‘Staying north in the wet is a very different experience’

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remote campsites in the north
Patrick likes to find remote campsites

Anecdotal evidence suggests that many grey nomads will linger longer in the north this year … and those that do should be ready for the adventure of their lives.

While Patrick Barry has spent most of the past 12 years travelling all around Australia, he is very much a Top End boy at heart, having lived and worked in most areas of the Territory since 1975.

And he says those adventurous caravanners and motorhomers who will be travelling in the north before, during, and after the wet season can expect a ‘very different experience’.

“Pre wet season, or the buildup, is a good time to travel about the Top End as the scenery comes alive with greenery and wildlife, all the waterfalls are flowing, and most campsites are quiet and peaceful,” he said. “With all the amenities available in vans today, relief and comfort from the heat and humidity is fairly easy.”

The build-up lasts from around September to December with Monsoonal rains arriving just before, or around, Christmas.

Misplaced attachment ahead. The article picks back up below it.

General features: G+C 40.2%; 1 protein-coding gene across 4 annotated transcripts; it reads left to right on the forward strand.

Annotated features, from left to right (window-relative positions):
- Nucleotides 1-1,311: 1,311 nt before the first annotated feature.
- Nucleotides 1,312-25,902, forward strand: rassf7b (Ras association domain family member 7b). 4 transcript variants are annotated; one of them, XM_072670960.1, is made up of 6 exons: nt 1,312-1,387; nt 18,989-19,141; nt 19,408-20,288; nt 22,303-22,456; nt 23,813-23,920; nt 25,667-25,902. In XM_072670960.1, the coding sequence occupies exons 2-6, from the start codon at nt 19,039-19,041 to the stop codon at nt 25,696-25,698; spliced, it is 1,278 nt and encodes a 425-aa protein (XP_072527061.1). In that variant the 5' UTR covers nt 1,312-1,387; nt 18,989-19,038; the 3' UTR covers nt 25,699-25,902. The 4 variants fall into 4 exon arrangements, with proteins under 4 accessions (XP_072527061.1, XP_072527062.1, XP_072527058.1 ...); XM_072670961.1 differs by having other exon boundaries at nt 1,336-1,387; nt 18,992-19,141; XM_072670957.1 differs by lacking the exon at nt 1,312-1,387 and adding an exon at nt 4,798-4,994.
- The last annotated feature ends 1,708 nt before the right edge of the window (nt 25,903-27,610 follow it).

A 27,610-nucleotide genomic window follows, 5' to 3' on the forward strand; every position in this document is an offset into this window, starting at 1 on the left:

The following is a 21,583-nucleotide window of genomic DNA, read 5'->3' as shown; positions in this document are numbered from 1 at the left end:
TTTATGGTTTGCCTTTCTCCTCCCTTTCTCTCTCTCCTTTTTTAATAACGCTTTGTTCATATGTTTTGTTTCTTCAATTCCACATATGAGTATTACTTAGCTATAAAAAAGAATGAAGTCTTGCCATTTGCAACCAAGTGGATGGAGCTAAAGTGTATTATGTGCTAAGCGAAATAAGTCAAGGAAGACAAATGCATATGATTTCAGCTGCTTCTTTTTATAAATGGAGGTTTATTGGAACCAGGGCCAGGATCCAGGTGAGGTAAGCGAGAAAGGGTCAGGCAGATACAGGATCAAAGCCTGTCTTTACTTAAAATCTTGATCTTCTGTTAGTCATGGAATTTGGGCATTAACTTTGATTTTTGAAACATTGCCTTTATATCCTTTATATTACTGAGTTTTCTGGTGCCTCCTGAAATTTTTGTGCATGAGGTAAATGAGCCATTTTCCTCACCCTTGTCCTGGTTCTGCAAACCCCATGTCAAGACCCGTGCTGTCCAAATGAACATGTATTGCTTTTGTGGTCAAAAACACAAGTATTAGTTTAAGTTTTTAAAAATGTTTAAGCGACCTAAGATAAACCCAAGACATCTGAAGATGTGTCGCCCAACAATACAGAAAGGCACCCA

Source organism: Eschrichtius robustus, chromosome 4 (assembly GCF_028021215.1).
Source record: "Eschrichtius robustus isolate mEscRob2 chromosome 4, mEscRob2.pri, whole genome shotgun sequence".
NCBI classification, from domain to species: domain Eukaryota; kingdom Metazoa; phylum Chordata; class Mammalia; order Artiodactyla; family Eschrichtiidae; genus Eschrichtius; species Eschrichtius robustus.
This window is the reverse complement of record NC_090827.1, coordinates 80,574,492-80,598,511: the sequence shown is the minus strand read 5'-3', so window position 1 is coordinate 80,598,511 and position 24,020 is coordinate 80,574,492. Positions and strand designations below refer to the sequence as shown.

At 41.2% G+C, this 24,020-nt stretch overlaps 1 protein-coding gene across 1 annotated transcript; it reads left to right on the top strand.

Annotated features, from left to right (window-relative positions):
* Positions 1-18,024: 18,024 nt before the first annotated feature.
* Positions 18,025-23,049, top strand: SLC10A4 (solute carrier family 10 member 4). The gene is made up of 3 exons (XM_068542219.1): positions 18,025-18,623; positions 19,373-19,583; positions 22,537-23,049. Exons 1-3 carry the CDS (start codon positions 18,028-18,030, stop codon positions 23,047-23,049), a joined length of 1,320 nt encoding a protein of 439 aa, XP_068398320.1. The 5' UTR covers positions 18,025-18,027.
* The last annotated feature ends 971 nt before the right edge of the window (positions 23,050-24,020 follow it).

“The monsoonal period can be a little daunting in a caravan but there are plenty of periods you are able to get out and have a look around,” he said. “With modern technology available and fairly accurate weather reports it can be done safely, but be prepared to get a bit wet at times.”

Patrick says that after the wet season is also a good time to tour the Top End, with stunning scenery and the creeks and rivers in full flow.

Patrick normally travels alone in his 18’ XC3 Kedron caravan towed by a Toyota LandCruiser Ute with a 6.5 Chev motor.

“The vehicle has an enclosed aluminium canopy with side tarps … and everything required for tent camping and remote travel is stored in the tow vehicle to use when I’m in inaccessible caravan country,” he said. “I love to travel to really remote areas and find the arid and semi desert areas of the country amazingly beautiful and interesting.”

Patrick rarely uses van parks, and only does so when he needs to ‘refresh and replenish’.

“I am the master of finding good, quiet campsites,” he said. “I’ve had Army Infantry experience so I can read country very well, locating and finding old and virtually hidden rough sidetracks that lead to great campspots that no one else has been to.”

While Patrick loves to visit his grandchildren who live in three different states as he travels, he has no doubt where he is happiest.

“I really prefer my space and the quietness of being in harmony with the bush,” he said. “The Covid pandemic has not been much of a bother to me as I’m mostly always alone and isolated anyway.”

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One Response to ‘Staying north in the wet is a very different experience’

  1. North
    Only place to be in the wet or dry

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